Sounds dramatic but it was not. I was there. Last night at around 6:30 PM the top portion of the very large lava ocean entry plume turned by gentle winds so that it was overhanging the visitors viewing area parking lot. This was apparently threatening enough for the Civil Defense staff to shut down the entire area; sending about 500 people who had just arrived to see the lava flow, back the way they came.
There was some confusion for all involved. Dozens of people just arriving were running into the tide of hundreds of people having just been asked to leave. Some of the new arrivals were getting grumpy insisting to see the lava after long drives to get there, pushing on out past the too-few County workers. During this scramble the threatening plume-top swung back safely away where it remained. Even county workers were now wondering if the closure call was too quick and thought it could be reversed. But the CD officials in change could not change the evacuation order. By the time I left, the plume and its threatening top were far away, some stars were coming out between rain clouds, and the plume was glowing particularly bright orange/red. A beautiful sight that all but a handful of us vendors got to see.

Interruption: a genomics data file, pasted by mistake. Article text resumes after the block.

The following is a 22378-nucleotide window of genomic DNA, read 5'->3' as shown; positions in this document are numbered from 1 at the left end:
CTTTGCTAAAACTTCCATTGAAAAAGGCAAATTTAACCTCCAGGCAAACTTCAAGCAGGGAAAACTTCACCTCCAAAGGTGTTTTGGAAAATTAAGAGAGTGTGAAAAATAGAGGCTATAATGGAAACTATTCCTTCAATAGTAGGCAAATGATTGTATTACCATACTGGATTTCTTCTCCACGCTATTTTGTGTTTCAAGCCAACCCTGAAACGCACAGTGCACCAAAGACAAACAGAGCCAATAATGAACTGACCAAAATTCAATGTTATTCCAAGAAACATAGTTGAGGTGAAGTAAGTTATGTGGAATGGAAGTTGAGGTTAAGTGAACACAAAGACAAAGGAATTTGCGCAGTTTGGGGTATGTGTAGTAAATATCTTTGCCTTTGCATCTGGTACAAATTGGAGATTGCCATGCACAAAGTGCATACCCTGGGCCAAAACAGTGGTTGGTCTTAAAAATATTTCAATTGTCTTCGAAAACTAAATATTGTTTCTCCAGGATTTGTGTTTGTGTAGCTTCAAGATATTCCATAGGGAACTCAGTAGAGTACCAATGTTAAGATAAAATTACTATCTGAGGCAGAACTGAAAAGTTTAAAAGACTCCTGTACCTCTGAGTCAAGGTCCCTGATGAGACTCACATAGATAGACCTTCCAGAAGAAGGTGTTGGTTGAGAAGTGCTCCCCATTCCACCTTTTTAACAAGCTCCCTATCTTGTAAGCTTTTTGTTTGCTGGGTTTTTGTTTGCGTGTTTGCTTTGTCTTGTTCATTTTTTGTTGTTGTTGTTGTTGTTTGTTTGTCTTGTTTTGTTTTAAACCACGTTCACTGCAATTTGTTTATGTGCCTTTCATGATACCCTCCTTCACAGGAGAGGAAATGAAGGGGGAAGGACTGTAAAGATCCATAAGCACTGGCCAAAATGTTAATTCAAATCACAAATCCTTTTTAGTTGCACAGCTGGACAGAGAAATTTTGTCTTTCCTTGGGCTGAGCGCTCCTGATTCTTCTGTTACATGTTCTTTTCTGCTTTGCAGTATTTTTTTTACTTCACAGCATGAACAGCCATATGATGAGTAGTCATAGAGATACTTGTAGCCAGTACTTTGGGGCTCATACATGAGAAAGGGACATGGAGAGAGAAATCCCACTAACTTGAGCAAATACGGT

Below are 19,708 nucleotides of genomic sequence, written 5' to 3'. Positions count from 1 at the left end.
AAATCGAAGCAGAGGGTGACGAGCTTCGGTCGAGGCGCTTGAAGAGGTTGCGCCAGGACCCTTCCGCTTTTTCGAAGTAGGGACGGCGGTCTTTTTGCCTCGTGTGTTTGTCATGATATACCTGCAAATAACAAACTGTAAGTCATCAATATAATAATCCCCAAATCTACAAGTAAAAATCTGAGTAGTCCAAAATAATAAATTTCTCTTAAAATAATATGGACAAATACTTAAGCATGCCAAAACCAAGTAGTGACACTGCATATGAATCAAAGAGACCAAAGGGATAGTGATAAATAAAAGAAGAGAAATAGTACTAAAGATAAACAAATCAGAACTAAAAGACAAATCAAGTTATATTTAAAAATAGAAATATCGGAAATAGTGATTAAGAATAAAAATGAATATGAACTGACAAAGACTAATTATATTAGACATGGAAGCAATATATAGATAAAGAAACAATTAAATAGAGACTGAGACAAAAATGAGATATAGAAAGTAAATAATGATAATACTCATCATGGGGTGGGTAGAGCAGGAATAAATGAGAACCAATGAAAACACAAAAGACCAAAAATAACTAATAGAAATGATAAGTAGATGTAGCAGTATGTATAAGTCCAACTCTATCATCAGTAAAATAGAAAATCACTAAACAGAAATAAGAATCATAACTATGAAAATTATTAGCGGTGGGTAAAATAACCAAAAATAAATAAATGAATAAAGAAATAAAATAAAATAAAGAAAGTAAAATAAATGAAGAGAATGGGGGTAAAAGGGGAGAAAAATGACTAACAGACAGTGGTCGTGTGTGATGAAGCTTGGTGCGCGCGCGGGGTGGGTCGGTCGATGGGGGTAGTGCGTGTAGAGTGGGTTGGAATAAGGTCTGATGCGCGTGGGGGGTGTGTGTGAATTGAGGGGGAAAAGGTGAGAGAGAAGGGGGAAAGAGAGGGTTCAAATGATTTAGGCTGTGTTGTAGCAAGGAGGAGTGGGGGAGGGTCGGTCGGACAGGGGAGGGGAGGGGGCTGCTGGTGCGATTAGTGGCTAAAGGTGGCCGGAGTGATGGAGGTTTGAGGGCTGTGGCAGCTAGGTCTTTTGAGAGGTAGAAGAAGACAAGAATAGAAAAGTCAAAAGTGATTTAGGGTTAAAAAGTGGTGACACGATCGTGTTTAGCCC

This morning we, again, have light winds from the south and some volcanic haze –vog- wafting around the southeast and east hills and shores. If this wind direction remains the same by about 3:00 PM today, the lava viewing area could once again be closed to the public,(making that the fourth closure in a row).
The weather forecast does predict a wind direction from light southerly to light northeast later tonight. This is a weak forecast and leaves it vague as to what conditions at the lava viewing site will be so, again, if you are considering a visit to the coastal lava flow it would be a good idea to phone the Civil Defense Lava Viewing Hotline at 961-8093 as late in the day as you can before driving out there.